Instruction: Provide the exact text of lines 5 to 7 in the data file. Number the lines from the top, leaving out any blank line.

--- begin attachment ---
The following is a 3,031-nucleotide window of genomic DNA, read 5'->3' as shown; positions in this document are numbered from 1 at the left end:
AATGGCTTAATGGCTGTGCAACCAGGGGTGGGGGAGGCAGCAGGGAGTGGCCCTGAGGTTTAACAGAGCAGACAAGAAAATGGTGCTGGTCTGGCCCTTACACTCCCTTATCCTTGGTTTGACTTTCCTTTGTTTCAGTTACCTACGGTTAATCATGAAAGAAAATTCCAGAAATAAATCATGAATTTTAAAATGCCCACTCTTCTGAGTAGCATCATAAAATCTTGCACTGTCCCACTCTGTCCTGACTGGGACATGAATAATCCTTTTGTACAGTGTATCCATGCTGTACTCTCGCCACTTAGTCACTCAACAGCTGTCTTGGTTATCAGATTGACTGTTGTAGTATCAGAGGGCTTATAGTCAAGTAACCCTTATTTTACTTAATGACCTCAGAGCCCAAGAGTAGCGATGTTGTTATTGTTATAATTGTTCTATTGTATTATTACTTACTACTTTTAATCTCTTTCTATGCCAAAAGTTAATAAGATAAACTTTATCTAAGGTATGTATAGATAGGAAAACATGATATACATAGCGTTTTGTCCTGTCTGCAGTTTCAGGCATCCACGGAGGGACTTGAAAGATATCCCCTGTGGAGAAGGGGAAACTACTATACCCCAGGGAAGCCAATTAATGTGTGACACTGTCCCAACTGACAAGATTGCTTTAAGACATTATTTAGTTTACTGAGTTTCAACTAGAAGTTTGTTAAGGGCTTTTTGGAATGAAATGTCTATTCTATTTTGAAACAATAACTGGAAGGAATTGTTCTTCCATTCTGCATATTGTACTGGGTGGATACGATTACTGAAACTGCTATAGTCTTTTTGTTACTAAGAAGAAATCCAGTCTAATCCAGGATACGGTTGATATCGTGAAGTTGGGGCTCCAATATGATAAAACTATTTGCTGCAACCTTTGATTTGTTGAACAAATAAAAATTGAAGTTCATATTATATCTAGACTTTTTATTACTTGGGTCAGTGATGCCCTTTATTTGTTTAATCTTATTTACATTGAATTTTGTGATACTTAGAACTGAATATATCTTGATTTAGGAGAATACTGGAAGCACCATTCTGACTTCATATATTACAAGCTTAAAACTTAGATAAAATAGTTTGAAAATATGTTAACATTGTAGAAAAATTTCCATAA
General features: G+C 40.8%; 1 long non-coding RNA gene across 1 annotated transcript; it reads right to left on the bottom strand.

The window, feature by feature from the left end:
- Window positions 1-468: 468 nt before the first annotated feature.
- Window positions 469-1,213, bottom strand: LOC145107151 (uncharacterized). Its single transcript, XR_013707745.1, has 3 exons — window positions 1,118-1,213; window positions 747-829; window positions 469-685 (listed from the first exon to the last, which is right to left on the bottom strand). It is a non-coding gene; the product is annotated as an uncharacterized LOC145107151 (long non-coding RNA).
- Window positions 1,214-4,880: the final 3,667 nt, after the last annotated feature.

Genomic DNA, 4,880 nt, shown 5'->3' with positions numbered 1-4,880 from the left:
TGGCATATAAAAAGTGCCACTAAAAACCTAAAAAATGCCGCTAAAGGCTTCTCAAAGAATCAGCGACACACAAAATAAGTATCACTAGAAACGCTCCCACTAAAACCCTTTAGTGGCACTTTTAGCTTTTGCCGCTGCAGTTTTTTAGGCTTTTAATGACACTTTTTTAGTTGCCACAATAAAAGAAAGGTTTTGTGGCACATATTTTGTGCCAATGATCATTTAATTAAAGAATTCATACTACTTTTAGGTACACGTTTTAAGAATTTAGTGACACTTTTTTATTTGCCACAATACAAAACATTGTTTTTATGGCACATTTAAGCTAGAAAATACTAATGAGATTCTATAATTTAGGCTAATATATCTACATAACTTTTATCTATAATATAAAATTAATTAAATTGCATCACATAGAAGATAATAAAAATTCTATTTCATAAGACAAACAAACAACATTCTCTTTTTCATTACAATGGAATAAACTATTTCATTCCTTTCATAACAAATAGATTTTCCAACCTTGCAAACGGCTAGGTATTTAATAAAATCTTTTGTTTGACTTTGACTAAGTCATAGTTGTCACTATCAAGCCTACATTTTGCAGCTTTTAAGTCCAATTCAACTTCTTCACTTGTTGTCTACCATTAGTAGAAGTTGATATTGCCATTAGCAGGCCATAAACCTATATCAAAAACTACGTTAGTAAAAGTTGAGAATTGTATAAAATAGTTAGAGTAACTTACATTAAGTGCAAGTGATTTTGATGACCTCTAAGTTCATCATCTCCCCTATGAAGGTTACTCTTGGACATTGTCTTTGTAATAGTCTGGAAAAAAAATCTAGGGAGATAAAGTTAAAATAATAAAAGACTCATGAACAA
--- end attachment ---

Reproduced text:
- Window positions 1-468: 468 nt before the first annotated feature.
- Window positions 469-1,213, bottom strand: LOC145107151 (uncharacterized). Its single transcript, XR_013707745.1, has 3 exons — window positions 1,118-1,213; window positions 747-829; window positions 469-685 (listed from the first exon to the last, which is right to left on the bottom strand). It is a non-coding gene; the product is annotated as an uncharacterized LOC145107151 (long non-coding RNA).
- Window positions 1,214-4,880: the final 3,667 nt, after the last annotated feature.